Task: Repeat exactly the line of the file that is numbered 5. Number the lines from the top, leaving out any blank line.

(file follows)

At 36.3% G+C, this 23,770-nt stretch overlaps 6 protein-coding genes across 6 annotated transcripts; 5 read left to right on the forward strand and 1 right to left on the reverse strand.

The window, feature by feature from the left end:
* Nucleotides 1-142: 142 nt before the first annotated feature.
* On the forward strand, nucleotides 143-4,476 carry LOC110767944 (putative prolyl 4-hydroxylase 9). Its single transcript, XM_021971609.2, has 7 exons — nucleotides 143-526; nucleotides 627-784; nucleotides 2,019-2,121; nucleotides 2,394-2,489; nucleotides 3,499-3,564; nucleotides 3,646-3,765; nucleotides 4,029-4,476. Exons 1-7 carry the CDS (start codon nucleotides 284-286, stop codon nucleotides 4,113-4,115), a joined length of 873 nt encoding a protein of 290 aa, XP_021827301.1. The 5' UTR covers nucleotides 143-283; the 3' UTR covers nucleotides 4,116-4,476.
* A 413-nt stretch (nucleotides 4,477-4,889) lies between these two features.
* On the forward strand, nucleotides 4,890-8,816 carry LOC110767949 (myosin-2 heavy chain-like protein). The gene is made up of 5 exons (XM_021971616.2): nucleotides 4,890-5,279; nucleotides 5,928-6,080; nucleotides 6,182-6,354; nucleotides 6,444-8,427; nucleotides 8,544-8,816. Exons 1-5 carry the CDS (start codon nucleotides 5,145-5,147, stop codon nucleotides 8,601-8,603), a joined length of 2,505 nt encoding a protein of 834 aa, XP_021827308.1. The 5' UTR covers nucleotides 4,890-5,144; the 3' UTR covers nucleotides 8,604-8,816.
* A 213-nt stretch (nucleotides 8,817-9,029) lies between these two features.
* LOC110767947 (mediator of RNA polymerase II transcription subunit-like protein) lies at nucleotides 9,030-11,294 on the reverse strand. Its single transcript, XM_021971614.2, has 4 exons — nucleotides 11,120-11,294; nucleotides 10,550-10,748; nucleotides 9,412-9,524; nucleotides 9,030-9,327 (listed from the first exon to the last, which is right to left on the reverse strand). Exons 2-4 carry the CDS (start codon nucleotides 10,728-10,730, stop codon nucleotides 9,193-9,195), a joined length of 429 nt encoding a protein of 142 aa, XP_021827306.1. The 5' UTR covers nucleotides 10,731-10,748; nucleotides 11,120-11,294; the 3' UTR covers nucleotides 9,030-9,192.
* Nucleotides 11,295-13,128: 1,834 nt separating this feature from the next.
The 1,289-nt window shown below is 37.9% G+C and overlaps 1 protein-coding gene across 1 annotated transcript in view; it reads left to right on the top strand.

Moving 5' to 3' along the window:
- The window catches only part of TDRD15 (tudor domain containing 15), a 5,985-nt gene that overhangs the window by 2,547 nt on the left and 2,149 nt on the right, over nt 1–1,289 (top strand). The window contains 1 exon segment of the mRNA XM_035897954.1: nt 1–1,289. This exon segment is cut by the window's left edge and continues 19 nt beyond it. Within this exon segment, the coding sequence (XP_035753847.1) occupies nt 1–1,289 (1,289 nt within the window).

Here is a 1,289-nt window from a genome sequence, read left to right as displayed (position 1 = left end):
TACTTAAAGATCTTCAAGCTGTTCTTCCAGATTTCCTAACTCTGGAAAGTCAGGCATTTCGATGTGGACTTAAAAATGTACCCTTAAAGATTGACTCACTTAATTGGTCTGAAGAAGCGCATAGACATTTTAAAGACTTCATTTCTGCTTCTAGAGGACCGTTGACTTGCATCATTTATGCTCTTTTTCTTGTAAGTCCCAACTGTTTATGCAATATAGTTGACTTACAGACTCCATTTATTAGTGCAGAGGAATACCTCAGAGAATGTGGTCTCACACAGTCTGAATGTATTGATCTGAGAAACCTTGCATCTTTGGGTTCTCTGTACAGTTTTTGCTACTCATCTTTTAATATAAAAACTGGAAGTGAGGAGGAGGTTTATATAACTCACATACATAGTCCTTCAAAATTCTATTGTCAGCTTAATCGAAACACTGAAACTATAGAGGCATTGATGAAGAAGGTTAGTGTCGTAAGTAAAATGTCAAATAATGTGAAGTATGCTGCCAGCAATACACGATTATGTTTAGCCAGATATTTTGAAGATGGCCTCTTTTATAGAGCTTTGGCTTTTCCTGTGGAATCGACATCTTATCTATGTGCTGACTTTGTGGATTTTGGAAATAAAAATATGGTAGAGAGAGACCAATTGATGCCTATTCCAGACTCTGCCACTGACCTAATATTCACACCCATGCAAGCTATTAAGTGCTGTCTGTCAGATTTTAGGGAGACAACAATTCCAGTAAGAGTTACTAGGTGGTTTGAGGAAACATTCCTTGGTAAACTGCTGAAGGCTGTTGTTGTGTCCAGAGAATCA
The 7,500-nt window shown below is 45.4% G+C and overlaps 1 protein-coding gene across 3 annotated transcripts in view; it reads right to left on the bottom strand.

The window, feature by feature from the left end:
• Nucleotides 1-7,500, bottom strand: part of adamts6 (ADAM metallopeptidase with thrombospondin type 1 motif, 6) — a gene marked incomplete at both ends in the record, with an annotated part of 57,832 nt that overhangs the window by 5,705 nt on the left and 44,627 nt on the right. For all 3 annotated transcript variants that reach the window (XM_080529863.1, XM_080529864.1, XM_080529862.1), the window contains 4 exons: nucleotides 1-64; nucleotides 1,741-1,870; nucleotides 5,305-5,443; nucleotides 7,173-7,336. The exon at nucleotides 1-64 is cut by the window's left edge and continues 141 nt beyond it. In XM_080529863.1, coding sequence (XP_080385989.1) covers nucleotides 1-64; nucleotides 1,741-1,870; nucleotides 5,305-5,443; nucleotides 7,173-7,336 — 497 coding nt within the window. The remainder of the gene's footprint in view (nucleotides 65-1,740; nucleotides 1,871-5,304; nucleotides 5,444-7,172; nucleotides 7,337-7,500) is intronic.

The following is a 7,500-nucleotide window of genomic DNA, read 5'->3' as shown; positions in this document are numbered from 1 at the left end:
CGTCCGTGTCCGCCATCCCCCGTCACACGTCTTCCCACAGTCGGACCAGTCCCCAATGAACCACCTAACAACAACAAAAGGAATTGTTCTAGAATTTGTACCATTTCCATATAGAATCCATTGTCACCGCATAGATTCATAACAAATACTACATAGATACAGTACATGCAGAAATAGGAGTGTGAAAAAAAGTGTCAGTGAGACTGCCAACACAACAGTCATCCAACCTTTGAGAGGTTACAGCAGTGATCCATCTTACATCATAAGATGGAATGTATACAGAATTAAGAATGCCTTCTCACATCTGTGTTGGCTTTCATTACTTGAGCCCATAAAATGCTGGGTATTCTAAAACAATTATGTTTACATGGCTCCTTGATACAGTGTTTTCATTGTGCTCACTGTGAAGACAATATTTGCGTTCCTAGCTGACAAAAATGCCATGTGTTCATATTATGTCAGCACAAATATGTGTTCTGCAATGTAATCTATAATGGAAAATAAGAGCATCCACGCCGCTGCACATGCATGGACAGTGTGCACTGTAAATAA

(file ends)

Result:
* A 413-nt stretch (nucleotides 4,477-4,889) lies between these two features.